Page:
In March, 2016, it was announced that the Collections in Support of Biological Research (CSBR) program within the Directorate for Biological Sciences’ (BIO) Division of Biological Infrastructure (DBI) will not be accepting new project proposals in 2016. Proposals submitted by the September, 2015, CSBR solicitation deadline and recommended for funding will be funded and supported for the duration of the award along with continuing increments for prior awards. The CSBR program has been placed on a biennial competition schedule as of 2017 and new project proposals will be considered in the next cycle. Additional guidance regarding potential opportunities for support for emergency circumstances and priorities for support will be provided by October 1, 2016 in the form of a Dear Colleague Letter and an update on the CSBR web page.
In BIO’s fiscal year 2017 (FY17) budget request, plans were included regarding the evaluation of smaller DBI programs, such as CSBR, with the goal of informing the FY18 budget request. The BIO Directorate is currently performing an internal evaluation of DBI research resource programs, including CSBR, which will be completed in November, 2016. This internal evaluation is an opportunity to assess the important role of CSBR in the context of the Postdoctoral Collections Fellowship program and the Advancing Digitization of Biodiversity Collections program, which includes iDigBio. The evaluation will be performed by an internal working group, comprising representatives from each of BIO’s divisions and NSF’s Office of Evaluation and Assessment.
The biological collections and research communities have provided very helpful feedback on the CSBR program, and this input will be analyzed and used to assess program needs.
The CSBR program continues to welcome community response to the following questions:
- Is the scope of collection support provided by CSBR adequate and appropriate to address the research and education community needs? If there are gaps, what are these and how should they be addressed?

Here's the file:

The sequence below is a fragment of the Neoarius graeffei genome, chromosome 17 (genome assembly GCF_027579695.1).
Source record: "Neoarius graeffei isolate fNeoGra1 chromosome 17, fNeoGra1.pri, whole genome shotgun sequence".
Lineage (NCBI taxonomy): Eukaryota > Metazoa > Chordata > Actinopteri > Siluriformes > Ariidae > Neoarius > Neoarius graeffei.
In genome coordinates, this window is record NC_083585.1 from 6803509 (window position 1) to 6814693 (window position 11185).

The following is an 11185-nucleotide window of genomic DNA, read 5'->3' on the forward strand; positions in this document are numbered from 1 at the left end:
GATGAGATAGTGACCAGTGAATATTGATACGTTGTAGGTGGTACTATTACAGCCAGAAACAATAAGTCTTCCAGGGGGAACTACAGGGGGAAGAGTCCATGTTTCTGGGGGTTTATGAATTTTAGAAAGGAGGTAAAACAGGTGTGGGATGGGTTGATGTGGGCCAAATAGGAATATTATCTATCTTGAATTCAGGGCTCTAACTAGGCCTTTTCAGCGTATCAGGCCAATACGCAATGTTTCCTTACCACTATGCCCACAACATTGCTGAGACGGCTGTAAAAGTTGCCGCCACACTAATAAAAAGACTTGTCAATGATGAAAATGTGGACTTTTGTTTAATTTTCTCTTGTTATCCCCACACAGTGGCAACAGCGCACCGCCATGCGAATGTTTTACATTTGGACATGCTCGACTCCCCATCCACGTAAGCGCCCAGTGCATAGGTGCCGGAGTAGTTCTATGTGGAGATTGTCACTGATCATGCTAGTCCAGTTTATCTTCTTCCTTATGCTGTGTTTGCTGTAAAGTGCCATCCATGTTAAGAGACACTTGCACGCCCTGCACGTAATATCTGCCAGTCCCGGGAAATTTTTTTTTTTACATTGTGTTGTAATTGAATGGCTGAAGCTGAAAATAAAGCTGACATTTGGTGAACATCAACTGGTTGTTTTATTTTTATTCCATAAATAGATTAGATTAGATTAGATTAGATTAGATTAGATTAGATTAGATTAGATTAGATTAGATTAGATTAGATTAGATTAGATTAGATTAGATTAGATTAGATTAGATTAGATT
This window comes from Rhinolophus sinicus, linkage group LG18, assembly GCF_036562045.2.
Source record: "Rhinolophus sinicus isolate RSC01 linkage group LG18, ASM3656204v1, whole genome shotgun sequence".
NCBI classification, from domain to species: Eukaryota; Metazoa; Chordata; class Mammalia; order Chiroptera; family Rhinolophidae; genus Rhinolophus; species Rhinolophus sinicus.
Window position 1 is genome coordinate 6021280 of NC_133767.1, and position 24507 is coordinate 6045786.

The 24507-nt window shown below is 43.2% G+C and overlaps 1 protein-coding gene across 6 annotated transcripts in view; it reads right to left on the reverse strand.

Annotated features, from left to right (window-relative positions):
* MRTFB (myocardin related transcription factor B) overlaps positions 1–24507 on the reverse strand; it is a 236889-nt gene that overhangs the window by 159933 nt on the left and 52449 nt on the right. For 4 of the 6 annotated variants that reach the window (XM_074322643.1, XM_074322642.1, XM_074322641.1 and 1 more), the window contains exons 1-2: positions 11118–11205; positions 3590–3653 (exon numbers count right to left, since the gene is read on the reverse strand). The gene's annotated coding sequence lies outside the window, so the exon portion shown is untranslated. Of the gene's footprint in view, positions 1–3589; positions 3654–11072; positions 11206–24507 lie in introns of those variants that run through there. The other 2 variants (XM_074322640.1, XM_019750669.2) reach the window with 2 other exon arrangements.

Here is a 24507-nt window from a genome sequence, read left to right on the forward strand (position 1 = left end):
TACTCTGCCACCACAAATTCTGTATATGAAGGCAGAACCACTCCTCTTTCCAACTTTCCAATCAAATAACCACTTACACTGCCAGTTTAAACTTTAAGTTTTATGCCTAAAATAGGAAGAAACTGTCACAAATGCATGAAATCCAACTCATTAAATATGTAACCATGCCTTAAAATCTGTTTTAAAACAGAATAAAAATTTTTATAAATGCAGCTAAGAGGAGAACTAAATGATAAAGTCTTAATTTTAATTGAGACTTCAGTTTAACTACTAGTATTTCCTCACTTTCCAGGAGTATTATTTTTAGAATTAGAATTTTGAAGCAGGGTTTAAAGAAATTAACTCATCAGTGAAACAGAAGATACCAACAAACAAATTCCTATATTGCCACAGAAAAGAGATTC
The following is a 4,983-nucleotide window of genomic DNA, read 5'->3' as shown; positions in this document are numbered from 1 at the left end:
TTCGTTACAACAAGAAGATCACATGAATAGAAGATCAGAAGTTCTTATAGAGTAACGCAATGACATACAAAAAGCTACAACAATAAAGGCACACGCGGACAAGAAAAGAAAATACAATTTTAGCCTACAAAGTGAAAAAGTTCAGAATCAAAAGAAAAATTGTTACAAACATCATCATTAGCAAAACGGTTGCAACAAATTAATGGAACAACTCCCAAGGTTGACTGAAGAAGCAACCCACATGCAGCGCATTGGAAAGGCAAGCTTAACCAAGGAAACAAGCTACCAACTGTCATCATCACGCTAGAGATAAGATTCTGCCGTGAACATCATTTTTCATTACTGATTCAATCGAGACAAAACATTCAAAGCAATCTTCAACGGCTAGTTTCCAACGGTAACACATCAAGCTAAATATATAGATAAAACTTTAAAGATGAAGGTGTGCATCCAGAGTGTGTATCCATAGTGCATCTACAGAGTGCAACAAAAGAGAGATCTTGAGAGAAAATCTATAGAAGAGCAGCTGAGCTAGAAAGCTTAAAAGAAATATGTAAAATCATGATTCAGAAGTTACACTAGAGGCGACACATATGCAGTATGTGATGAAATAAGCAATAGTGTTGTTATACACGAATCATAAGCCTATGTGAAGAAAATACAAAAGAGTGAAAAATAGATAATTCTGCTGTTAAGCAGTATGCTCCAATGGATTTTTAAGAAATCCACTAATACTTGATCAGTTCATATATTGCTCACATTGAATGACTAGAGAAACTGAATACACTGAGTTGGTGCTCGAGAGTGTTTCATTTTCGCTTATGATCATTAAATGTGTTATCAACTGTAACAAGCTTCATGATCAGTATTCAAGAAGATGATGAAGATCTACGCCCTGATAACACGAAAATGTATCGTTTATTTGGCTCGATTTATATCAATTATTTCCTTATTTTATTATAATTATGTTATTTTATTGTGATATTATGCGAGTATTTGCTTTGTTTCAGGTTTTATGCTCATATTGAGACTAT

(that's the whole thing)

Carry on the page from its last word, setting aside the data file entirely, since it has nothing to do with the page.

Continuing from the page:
- What is known about how the collections-related programs (CSBR, ADBC, and the Collections track of PRFB) leverage one another (anecdotal evidence is welcome!)?
- What are the impacts of the CSBR program that are innovative and/or transformative in understanding unanswered questions in biology or that significantly impact education or outreach?
- Are there other issues or metrics that should be considered during evaluation of the CSBR program; e.g., encouraging data publications that cite specimens, societal benefits (such as environmental impacts, education/workforce development, and economic benefits), etc.?
Responses to these questions should be directed to DBICSBR@nsf.gov. We have already received feedback from many of you, which will be incorporated into the evaluation, and those who have already commented should feel free to submit additional information in response to the questions above. Thank you for your interest and support!
April 27, 2016: Thank you for your feedback. At this time, comments will no longer be registered on the blog. Please direct future comments to the email address provided above. Please see our blog policy regarding moderation of blog comments.
Biological infrastructure, put plainly, is the infrastructure that supports biology. As such, biological infrastructure encompasses many different things. In terms of resources for research, it can include biological informatics, cyberinfrastructure, museum collections, living stock collections, field stations, marine labs, and instrumentation, all of which act to support and advance biological research. But biological infrastructure also relates to the human resources that make up the scientific workforce in the field of biology. The Division of Biological Infrastructure supports the development of this workforce by supporting fellowships for postdoctoral research, research experiences for undergraduates, and research coordination networks in undergraduate biology education. Finally, biological infrastructure also includes biology centers and other mid- to large- scale infrastructure, existing either physically, virtually, or both, that address a particular scientific and educational mission and/or are designed to meet a particular community need in the biological sciences.
To learn more about the Division of Biological Infrastructure (DBI) visit our About page and explore the Directorate for Biological Sciences’ interactive organizational chart.